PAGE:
- All Ukrainian planes were destroyed by missiles at the airfields. But 3 weeks later, Ukraine vilely bombed Belarus. Still later, the “destroyed” aviation of Ukraine struck an oil depot in Belgorod.
- Russian troops are fighting not with civilians, but with the Nazis. All 40 million Nazis.
- Ukraine developed nuclear, bacteriological weapons, coronavirus. I wanted to attack Belarus, Russia, “LNR” and “DNR” at the same time.
- The Criminal Code of the Russian Federation contains Article 280.1: public calls for the implementation of actions aimed at violating the territorial integrity of the Russian Federation. But it is possible and necessary to violate the territorial integrity of Ukraine.
- Ukraine is full of fascists and Nazis.
- Russian troops are conducting a peacekeeping operation in Ukraine, while the Ukrainian army is bombing Ukrainian cities.
- In the government of Ukraine, all drug addicts,
- In the government of the Russian Federation, all patriots. Patriots, citizens of the world, keeping their money in Swiss banks, having yachts and real estate in countries of unfriendly NATO.
- Russia is not going to attack any states. And they did not attack Ukraine.
- The fact that Russia attacked Ukraine is to blame for the United States and a little bit for Ukraine. Russia has nothing to do with it. Russia is on the defensive.
Narratives are supported by thematic communication framesthat associate an opinion or impression with a specific object or subject. Russia’s view of Ukraine is held by the following frames:
- dependence on Russia and the inability of the Ukrainian state to provide for its citizens,
- radicalization of the opposition,
- lack of social order and security,
- Euromaidan was created by the West, its defenders are traitors,
- The West is hostile towards Ukraine,
- Russia is close to Ukraine,
- Russia and Ukraine are united by a common history and a single Orthodox faith.
These structural units permeate the entire Russian discourse about Ukraine. This is the same conditional “dictionary” in the language of which one can describe Ukraine. Any way out of this language is almost impossible. Before us is a kind of map of the world, and what is missing on such a map cannot become a subject of conversation.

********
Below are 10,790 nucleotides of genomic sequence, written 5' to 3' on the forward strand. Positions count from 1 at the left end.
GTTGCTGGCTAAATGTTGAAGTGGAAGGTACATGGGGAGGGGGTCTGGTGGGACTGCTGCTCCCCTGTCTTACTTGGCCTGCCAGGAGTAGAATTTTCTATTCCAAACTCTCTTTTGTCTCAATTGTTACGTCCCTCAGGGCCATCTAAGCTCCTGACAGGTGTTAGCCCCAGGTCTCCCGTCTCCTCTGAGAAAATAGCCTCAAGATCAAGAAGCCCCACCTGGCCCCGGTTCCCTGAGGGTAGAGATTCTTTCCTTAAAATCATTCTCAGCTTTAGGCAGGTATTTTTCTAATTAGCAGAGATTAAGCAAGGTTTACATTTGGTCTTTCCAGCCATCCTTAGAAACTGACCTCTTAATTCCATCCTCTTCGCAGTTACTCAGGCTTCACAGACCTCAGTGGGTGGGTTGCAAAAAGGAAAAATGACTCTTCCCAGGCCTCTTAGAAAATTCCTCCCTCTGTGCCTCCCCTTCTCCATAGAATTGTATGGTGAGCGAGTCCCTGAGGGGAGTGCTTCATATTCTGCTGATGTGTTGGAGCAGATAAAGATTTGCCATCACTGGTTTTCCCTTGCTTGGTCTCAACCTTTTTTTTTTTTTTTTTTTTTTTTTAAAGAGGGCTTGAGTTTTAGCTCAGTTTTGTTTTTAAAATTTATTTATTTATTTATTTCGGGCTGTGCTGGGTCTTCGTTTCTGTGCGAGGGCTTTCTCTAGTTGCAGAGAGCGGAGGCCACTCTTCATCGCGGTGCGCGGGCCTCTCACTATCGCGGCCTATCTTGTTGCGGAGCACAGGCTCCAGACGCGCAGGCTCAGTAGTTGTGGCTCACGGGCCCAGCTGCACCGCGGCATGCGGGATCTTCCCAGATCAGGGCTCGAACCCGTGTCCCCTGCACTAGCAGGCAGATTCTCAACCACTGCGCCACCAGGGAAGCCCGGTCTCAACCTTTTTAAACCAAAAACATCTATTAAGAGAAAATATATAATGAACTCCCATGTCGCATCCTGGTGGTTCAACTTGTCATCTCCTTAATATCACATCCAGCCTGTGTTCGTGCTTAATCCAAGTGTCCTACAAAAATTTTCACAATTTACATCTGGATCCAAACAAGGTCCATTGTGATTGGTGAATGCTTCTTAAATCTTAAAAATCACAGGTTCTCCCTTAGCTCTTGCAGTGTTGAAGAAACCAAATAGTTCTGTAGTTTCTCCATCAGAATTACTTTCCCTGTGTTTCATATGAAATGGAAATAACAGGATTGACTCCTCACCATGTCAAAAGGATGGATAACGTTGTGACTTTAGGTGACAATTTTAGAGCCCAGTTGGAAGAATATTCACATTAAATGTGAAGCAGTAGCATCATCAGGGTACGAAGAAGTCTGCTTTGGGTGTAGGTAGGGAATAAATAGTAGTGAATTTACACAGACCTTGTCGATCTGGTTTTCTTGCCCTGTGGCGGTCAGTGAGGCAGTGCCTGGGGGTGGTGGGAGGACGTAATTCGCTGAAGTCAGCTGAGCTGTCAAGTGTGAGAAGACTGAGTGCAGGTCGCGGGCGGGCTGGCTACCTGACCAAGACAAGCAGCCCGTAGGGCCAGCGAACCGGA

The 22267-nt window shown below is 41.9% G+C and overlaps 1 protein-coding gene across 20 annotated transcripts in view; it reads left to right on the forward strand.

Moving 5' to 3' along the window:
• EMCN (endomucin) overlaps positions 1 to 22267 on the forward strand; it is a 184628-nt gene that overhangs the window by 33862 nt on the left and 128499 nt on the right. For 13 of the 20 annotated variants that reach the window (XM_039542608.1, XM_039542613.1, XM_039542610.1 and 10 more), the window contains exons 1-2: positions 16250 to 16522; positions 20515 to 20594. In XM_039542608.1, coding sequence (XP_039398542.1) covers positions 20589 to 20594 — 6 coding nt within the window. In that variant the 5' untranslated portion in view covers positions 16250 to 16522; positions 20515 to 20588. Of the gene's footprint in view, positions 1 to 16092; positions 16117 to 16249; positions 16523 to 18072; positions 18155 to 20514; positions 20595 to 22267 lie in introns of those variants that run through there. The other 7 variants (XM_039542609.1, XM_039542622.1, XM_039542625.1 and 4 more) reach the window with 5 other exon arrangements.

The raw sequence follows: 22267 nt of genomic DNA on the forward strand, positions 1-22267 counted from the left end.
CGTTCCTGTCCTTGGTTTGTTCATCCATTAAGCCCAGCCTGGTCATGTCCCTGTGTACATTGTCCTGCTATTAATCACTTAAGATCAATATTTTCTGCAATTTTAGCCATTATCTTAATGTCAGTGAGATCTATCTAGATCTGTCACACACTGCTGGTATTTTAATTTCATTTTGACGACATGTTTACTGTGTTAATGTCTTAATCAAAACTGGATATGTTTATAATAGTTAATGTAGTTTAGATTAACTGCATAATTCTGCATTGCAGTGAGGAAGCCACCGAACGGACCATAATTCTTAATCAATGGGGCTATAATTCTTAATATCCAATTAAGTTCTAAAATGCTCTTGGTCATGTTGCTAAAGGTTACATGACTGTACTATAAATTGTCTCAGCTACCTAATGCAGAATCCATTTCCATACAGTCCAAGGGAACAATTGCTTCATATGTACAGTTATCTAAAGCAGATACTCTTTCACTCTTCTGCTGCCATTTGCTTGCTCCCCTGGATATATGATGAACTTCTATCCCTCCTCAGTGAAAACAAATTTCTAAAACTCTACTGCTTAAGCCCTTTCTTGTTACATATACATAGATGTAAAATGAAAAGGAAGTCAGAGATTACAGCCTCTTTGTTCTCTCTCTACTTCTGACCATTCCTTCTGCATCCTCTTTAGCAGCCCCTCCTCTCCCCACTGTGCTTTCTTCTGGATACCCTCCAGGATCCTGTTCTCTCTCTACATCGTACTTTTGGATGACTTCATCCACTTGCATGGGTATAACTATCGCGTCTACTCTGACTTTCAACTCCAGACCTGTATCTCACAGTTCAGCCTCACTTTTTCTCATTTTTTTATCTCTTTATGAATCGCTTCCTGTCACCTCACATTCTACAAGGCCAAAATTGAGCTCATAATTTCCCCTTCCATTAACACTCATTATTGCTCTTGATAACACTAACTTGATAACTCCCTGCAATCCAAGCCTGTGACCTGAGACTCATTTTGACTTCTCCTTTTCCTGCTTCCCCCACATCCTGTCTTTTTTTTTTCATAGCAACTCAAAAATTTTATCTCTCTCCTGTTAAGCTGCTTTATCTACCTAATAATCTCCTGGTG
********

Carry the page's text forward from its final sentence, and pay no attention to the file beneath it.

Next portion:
Researchers highlight 8 narrativeswith which Russia describes Ukraine:
- “There is a civil war going on in Ukraine” (33% of content),
- “Ukraine is a failed state” (22% of content),
- “Drug addicts are in power in Ukraine” (20% of content),
- “Russia invaded to prevent Ukraine from obtaining nuclear weapons”
- “Russia helps Donbass” (15% of content),
- “Russophobia rules in Ukraine” (10% of content),
- “Fascists and radicals are in power in Ukraine” (7% of content),
- “Ukraine is a puppet of the West, which, in turn, unsuccessfully wants to conquer Russia” (6% of content).
In turn, in the list of the most common narratives by Ukrainian propaganda is, oddly enough, the belief that “when Kyiv was a mighty city, there was a swamp in place of Moscow”and, as its continuation, the requirement call Russians mokshasby the self-name of the tribe that lived on the site of modern Moscow.
Since the beginning of the war, perhaps the main narrative of the Ukrainian side has been “Freedom or Death”, or the war to the “last Ukrainian”. “Putin is crazy dwarfwho sits in a bunker in the Urals and wants to destroy the whole world. This narrative is used both as a whole and in parts. (It is noteworthy that the humiliation of height dates back to the time of Napoleon, whom the British also called a dwarf, although he, like Putin, was 170 cm tall, which at that time was above the average for men).
Of the latter: “The whole world is with us”, “Russia lost the war”, “The West crushed Russia economically and politically”, “There is no Nazism and Russophobia in Ukraine”, “The Azov Regiment are elite patriotic fighters who have nothing to do with Nazism”, “Putin wants to take Ukraine out of greed.”